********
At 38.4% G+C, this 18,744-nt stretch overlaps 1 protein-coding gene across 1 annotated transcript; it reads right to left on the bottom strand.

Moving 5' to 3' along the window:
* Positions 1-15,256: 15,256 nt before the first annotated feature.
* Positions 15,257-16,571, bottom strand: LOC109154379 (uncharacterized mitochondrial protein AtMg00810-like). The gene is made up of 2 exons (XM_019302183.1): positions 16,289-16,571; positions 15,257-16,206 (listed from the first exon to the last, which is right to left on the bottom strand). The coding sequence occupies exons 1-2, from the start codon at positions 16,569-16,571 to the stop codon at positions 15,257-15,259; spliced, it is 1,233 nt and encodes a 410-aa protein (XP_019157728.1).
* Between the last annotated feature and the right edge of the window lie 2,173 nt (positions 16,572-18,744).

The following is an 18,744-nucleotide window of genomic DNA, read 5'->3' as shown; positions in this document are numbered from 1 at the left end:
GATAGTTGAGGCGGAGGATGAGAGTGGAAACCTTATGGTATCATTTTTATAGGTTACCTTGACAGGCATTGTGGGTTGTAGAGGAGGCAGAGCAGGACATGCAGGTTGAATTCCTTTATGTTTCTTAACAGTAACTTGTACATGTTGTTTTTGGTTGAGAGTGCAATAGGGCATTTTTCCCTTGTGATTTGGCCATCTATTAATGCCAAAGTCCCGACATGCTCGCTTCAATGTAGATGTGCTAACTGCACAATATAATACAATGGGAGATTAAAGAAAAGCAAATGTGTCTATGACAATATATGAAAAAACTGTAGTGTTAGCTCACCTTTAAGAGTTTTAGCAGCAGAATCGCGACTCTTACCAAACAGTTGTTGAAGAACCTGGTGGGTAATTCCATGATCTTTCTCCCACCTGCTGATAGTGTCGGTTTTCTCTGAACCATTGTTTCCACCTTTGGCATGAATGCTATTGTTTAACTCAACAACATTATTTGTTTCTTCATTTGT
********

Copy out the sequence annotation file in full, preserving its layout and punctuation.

At 38.4% G+C, this 18,744-nt stretch overlaps 1 protein-coding gene across 1 annotated transcript; it reads right to left on the bottom strand.

Moving 5' to 3' along the window:
* Positions 1-15,256: 15,256 nt before the first annotated feature.
* Positions 15,257-16,571, bottom strand: LOC109154379 (uncharacterized mitochondrial protein AtMg00810-like). The gene is made up of 2 exons (XM_019302183.1): positions 16,289-16,571; positions 15,257-16,206 (listed from the first exon to the last, which is right to left on the bottom strand). The coding sequence occupies exons 1-2, from the start codon at positions 16,569-16,571 to the stop codon at positions 15,257-15,259; spliced, it is 1,233 nt and encodes a 410-aa protein (XP_019157728.1).
* Between the last annotated feature and the right edge of the window lie 2,173 nt (positions 16,572-18,744).

The following is an 18,744-nucleotide window of genomic DNA, read 5'->3' as shown; positions in this document are numbered from 1 at the left end:
GATAGTTGAGGCGGAGGATGAGAGTGGAAACCTTATGGTATCATTTTTATAGGTTACCTTGACAGGCATTGTGGGTTGTAGAGGAGGCAGAGCAGGACATGCAGGTTGAATTCCTTTATGTTTCTTAACAGTAACTTGTACATGTTGTTTTTGGTTGAGAGTGCAATAGGGCATTTTTCCCTTGTGATTTGGCCATCTATTAATGCCAAAGTCCCGACATGCTCGCTTCAATGTAGATGTGCTAACTGCACAATATAATACAATGGGAGATTAAAGAAAAGCAAATGTGTCTATGACAATATATGAAAAAACTGTAGTGTTAGCTCACCTTTAAGAGTTTTAGCAGCAGAATCGCGACTCTTACCAAACAGTTGTTGAAGAACCTGGTGGGTAATTCCATGATCTTTCTCCCACCTGCTGATAGTGTCGGTTTTCTCTGAACCATTGTTTCCACCTTTGGCATGAATGCTATTGTTTAACTCAACAACATTATTTGTTTCTTCATTTGT